You are what you eat: Researchers in Korea recently discovered a naturally occurring fat (phospzhatidylserine) in such foods as edamame (green soybeans), tuna, and mackerel that can fight wrinkles caused by sun damage and natural aging. Vitamin B–rich yeast extract has anti-inflammatory properties, making it a great post-sun skin soother.
Scent-free: Fragrance is the most common cause of skin-care related allergic reactions. If you’re sensitive, be sure to choose fragrance-free products.
Working hazard: It’s estimated that more than 13 million Americans are potentially exposed to chemicals that can be absorbed through the skin at work. Make sure you know your company’s methods to limit the risk and exposure.
1. Up to 90 percent of visible changes commonly attributed to aging are caused by the sun. 2. Melanoma accounts for up to 3 percent of all pediatric cancers.
Taking care of the 206 bones in an adult body can seem like an overwhelming task. Most of us understand the message of the “Got Milk” (milk mustache) ad campaign. But for real advice, we turned to Dr. Ted Jones, chief of obstetrics at Hutzel Women’s Hospital in Detroit.
Get going: “Exercising and dieting are the two big things,” Jones says. If you exercise regularly as a child, you are more likely to reach your peak bone density than those who are inactive; most people reach their skeletal mass at the age of 20. Fitness activities for healthy bones include walking, jogging, dancing, stair-climbing, racquet sports, and hiking. “Exercise as often as possible, every day if you can. Even if it’s just walking a few blocks or taking a longer route from the parking lot to your job,” he says. “Those who partake in weight-bearing exercise seem to have a better chance of retaining their bone mass once they get older.”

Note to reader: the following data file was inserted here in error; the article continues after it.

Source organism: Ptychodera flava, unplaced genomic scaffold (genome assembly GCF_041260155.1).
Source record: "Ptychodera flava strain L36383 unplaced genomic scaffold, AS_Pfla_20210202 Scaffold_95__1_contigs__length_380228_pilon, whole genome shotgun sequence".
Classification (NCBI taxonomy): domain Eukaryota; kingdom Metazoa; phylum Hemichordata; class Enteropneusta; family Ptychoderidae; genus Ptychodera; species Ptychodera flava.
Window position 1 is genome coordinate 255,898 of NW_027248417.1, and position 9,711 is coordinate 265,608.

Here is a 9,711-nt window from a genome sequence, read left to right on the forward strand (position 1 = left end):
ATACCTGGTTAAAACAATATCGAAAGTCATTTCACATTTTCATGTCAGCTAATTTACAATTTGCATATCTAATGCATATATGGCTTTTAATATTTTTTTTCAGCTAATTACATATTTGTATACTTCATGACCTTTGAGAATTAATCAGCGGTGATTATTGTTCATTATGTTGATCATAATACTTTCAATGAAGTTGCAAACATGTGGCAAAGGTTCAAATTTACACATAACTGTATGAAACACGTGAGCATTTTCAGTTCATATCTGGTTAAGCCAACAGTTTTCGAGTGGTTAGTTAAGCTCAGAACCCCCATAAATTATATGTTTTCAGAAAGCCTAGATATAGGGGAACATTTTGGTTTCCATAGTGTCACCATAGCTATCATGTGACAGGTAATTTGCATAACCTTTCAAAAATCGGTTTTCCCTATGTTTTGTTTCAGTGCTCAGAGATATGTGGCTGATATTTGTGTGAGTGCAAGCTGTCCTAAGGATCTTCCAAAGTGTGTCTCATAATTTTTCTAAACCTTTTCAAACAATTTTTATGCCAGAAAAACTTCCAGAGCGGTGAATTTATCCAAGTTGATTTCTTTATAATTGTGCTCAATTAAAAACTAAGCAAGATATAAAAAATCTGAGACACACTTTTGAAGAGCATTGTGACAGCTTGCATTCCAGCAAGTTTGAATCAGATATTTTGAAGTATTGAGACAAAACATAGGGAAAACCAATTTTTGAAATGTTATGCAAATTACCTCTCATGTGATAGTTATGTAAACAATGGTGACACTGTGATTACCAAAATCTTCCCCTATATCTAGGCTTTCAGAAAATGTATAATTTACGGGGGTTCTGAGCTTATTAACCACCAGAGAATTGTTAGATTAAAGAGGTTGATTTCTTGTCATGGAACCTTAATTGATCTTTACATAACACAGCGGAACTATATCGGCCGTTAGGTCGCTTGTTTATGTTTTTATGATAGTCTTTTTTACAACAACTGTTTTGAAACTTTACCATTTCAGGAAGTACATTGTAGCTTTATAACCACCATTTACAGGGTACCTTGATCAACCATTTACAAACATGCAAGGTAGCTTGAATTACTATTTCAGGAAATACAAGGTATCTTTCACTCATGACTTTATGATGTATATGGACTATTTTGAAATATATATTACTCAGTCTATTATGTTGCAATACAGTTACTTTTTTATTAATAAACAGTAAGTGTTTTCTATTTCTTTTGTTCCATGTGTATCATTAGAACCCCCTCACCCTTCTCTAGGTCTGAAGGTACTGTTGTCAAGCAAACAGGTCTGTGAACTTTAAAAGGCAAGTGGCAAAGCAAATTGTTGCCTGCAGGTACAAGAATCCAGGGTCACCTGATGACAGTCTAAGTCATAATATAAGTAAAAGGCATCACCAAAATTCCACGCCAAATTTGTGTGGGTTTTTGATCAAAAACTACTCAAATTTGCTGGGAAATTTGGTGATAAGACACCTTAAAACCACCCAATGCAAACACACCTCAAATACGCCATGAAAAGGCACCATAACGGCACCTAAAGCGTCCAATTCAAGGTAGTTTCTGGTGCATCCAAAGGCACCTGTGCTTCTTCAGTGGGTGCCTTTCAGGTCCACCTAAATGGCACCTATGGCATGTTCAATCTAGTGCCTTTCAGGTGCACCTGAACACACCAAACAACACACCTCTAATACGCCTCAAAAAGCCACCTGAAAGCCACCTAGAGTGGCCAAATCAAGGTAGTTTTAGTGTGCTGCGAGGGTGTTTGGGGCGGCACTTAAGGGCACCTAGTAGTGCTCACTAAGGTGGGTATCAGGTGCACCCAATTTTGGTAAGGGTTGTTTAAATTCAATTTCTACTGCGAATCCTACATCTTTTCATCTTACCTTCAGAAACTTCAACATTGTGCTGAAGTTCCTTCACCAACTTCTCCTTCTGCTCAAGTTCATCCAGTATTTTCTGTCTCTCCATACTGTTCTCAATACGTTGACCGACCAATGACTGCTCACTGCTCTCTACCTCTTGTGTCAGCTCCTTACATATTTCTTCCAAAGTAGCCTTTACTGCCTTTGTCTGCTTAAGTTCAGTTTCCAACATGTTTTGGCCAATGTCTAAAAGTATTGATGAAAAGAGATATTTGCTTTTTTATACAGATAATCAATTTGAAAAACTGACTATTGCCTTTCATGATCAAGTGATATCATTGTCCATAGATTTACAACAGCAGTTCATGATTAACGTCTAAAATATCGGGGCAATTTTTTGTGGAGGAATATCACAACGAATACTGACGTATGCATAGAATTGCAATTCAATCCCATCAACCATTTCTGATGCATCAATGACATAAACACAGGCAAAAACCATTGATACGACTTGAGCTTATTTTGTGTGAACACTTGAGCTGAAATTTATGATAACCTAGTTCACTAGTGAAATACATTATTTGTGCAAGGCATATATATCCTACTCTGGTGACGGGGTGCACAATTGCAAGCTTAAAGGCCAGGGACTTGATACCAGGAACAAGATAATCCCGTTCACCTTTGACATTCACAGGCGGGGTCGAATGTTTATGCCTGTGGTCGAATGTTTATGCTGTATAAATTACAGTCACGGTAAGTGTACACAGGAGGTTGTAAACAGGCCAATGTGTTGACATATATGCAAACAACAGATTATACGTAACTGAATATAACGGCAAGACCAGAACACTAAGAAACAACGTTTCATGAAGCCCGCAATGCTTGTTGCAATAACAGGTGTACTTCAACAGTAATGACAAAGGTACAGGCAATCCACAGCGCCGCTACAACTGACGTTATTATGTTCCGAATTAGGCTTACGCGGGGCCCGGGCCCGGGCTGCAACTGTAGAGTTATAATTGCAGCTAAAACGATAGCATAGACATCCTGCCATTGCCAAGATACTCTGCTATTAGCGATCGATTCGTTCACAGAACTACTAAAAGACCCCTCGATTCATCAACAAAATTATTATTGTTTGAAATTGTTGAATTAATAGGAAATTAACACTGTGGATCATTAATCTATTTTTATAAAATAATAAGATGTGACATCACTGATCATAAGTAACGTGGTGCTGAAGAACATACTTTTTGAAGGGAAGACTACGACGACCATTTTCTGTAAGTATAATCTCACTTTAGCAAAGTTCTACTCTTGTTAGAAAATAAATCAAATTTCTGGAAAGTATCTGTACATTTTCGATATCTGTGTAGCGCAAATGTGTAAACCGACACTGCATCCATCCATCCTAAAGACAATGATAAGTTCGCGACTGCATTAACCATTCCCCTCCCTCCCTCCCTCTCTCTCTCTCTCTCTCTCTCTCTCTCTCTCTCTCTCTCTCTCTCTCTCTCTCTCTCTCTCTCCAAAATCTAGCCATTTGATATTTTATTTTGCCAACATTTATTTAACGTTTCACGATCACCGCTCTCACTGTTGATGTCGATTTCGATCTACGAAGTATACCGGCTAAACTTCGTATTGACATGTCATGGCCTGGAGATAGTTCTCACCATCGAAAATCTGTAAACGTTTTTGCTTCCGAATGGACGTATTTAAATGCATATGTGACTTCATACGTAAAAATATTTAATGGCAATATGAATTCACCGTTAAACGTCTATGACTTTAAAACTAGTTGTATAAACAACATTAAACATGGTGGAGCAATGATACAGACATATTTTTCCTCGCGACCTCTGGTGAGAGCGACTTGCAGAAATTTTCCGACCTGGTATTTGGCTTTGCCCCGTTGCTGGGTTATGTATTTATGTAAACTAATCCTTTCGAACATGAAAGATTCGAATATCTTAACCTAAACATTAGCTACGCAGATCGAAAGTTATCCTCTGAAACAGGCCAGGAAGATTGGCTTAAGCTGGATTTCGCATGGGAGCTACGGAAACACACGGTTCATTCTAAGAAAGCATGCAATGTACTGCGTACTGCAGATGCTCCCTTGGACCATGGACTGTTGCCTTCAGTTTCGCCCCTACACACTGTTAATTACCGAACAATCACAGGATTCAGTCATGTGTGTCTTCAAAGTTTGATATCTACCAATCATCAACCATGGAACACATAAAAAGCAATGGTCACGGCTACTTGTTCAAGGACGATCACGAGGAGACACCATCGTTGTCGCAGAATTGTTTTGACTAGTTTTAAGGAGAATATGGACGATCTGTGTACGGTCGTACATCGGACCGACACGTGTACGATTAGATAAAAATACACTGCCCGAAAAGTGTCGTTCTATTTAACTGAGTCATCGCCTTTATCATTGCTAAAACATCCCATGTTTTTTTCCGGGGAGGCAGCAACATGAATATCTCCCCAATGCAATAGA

Milk really does “do a body good.” We don’t produce calcium; it must be absorbed through food. Sources include low-fat or nonfat milk, cheese, yogurt, and leafy green vegetables. Calcium-fortified foods include orange juice, cereal, bread, soy beverages, tofu, and almonds. If you’re not getting enough, Jones suggests taking a calcium supplement.
Catch some rays. Without adequate vitamin-D levels, your body is unable to absorb calcium from food. Vitamin D comes from two sources: through the skin following direct exposure to sunlight and from the diet.
Avoid smoking and excessive alcohol. Smoking can lower estrogen levels, which can lead to earlier menopause, increasing your risk for osteoporosis.
Prevention. “Talk to your doctor, and make sure your preventive measures are sound,” Jones says. “As you get older, moving closer to 65, you can have testing [DEXA scan] that measures the bone density that you have.”
Baby bones. “Mother Nature does a good job of making sure babies receive calcium that’s more than adequate for their needs,” Jones says. Even if the mother has a poor calcium supply, this won’t raise the risk of the baby’s being born with poor bone structure [unless there’s an underlying disease]. Women who plan to breast-feed should keep their diets rich in calcium, Jones says. Lactation can drain a mother’s calcium source.